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The Maastricht Treaty (1992) enshrined a formula that was to be repeated in all subsequent basic EU documents: to move towards ‘an ever closer union among the peoples of Europe’. David Cameron wants the principle to be removed the next time the treaties are reformed and, in a reverse move, he wants a looser union and powers to be repatriated from Brussels. He is not alone in wanting that. For instance, Poland’s recently-elected President Andrzej Duda, in a Eurosceptic turnaround, has now adopted a similar stance and wants ‘less Europe’. Cameron and Duda are separated, however, by the desire of the former and the rejection of the latter to limit the free movement of workers within the EU, something that is directly contrary to that fundamental aim.
Perhaps we should stop speaking vacuously on every conceivable occasion of the pious desire for ‘more Europe’ when precisely what a growing section of Europe’s citizenry –the singular here is also appropriate– demand is ‘another Europe’, more united in certain things but less in others, and in any case different to the present one. The EU does not need to be continually adding competences. Perhaps Cameron’s will serve for some things (a few) that no longer need to be decided in Brussels to be returned to nations or regions, while others in the national realm can pass on to Europe. And any country not in agreement can then opt out, as at present. In fact, EU legislation has been increasingly focusing on directives (to be transposed into national law) and not on directly applicable regulations. Therefore, a certain renationalisation of Europe can co-exist with significant progress in other spheres.
Given Cameron’s stance, it is no surprise that countries like Germany and France –particularly the latter, which rejected the European Constitution in a referendum in 2005– are against any important short-term changes in the treaties, because that would open up the need for further polls of a very uncertain outcome, and eliminating the formula Cameron loathes and carrying out other downsizing revisions in a Europe that would become pretty directionless. Angela Merkel, nevertheless, is open to some possible revisions but in a very imprecise way and without a specific schedule. But there does not seem to be enough time for such a purpose from now until the end of 2017, the latest date pledged by Cameron for an in or out referendum.
Berlin and Paris have tabled a joint proposal to deepen the Economic and Monetary Union on four important issues without changing, at least in the short term, the treaties: (1) economic policy; (2) economic, tax and social convergence; (3) financial stability and investment; and (4) reinforcement of the Eurozone’s governance and institutional framework.
Spain, in turn, has presented a constructive document that calls for a change in the mandate of the European Central Bank (ECB) as regards monetary policy to take into account not only inflation and its differences but also those relating to labour costs and trade imbalances, to promote convergence and prevent asymmetric shocks such as experienced recently. Furthermore, it calls for a fiscal union, with its own budget and instruments of debt mutualisation, and the creation of a system to facilitate cross-border banking mergers. Hence, the Spanish government wants to go further, in fact, much further, although the times may not seem the most propitious.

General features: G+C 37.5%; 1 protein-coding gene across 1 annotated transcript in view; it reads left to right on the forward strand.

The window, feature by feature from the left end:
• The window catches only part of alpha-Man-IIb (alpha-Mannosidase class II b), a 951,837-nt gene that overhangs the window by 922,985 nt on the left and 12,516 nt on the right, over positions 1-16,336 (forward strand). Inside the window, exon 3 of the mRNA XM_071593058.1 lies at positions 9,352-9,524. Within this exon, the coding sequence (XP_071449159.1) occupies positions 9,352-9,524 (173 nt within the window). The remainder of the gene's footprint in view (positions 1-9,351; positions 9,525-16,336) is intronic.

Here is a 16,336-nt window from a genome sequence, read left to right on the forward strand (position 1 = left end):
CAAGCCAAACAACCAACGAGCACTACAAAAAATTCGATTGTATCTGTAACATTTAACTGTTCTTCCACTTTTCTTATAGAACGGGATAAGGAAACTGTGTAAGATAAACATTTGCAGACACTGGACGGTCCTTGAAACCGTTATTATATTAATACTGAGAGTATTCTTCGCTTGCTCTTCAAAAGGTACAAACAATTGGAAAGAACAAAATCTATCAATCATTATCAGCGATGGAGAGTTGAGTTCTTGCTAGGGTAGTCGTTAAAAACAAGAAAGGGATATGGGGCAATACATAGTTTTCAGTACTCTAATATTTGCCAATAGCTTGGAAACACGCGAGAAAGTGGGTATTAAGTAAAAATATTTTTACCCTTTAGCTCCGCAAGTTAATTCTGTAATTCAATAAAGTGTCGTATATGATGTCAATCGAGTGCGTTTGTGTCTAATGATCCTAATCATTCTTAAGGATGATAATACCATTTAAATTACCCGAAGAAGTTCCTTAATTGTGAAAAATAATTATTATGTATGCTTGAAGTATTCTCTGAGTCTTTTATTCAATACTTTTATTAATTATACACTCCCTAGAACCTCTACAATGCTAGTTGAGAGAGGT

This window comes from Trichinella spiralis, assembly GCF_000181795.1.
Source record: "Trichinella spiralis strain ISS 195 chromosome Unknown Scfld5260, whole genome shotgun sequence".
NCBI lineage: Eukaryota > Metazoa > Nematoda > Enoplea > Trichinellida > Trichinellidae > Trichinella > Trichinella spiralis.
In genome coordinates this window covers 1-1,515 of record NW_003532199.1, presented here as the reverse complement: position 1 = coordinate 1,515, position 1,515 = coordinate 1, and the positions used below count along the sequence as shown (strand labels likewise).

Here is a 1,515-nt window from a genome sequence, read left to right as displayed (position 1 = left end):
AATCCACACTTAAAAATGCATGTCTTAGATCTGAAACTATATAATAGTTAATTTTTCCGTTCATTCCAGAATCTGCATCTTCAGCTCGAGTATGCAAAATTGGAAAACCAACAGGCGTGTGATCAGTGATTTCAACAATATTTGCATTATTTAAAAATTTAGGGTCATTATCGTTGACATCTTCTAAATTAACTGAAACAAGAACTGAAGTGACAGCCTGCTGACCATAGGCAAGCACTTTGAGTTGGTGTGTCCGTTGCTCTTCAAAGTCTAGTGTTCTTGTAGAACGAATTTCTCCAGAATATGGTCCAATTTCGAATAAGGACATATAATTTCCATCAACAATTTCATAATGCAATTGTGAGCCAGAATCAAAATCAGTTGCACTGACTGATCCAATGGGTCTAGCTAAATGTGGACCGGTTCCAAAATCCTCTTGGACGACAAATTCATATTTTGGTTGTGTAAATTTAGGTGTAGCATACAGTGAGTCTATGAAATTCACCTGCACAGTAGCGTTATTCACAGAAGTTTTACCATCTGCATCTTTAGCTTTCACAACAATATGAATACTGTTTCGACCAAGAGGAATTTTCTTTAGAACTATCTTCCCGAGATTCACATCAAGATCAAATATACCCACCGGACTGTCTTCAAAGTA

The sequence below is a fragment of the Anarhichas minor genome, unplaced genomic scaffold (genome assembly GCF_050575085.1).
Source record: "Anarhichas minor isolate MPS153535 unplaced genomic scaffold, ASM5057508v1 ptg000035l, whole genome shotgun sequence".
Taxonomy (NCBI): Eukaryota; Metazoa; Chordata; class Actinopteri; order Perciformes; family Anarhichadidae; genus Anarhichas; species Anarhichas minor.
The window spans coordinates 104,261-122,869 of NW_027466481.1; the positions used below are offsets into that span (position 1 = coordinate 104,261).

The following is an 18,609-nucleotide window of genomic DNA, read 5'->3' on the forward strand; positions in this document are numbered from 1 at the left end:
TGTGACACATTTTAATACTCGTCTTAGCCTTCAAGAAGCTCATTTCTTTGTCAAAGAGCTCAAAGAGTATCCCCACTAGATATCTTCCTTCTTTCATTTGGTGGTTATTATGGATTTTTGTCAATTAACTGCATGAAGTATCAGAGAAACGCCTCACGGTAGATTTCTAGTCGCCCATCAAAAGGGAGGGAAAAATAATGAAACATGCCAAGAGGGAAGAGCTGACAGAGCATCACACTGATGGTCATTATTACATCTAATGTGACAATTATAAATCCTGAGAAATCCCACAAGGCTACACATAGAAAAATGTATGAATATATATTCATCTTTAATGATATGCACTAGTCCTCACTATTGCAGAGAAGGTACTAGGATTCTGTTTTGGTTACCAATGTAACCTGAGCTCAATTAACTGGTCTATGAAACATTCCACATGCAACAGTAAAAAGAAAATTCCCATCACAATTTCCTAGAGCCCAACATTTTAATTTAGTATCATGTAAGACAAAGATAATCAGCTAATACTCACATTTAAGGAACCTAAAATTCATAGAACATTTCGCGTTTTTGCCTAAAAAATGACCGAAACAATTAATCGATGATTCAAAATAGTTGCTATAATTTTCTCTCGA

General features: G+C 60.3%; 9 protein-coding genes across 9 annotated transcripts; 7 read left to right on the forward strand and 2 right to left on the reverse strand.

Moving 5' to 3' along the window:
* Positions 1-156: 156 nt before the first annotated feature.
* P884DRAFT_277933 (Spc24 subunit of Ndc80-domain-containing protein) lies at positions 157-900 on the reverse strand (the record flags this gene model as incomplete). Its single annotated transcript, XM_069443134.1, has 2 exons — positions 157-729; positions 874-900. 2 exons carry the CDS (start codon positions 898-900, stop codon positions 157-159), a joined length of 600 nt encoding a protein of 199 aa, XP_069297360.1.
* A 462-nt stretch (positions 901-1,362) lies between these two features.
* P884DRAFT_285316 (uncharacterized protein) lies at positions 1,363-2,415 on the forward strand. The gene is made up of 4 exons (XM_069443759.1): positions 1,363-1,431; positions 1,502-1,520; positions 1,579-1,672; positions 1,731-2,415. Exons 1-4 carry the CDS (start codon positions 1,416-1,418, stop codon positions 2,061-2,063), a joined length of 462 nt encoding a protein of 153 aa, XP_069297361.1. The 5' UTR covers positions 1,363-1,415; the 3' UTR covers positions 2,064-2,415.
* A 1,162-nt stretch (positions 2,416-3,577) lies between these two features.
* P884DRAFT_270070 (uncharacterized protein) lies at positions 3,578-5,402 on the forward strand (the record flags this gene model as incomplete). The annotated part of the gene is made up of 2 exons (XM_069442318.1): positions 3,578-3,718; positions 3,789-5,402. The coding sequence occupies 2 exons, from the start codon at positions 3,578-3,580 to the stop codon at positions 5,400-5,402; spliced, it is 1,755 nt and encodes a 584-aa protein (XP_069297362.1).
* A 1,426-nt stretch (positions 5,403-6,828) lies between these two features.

The Franco-German message is clear: to go further, at least as regards the Eurozone and in their own way, and without changing the treaties before the UK holds its Brexit referendum. Nevertheless, contrary to what Spain wants, this Europe is being built in a rather odd and un-European way. To quote two examples: instead of a fiscal union, there is to be a union of fiscal discipline; and the European resolution mechanism for bank failures will be the responsibility of the Member States, with the EU only accounting for 20%. It is true that there is now a system of banking supervision at the ECB and its president is fully applying quantitative easing (QE) from his institution. But Juncker’s Strategic Investment Plan is based primarily on private contributions, albeit with a European guarantee. This is all far removed from the idea of a federal Europe.
It is not that Cameron is all out on an aggressive campaign against the EU, but he does want to convince his partners –so as to convince his fellow countrymen– that a downsized Union will benefit everyone. He is, at the moment, on a charm offensive. And many of his colleagues in the European Council want to help him win the referendum, but not at the cost of fundamentally changing the EU and preventing progress in the Eurozone, of which the UK is not part.
In turn, from the European Commission Juncker himself is attempting to charm the British with three proposals for progress that are of interest to them and everyone else (especially Spain): the energy union, capital markets and digital unions. With these three unions, as noted by Federico Steinberg, ‘the EU intends to take practical measures to increase growth and employment and help restore public confidence in its institutions’. And, one might add, lead to new steps towards that ‘ever closer union’. Although it will no longer involve all the peoples of Europe.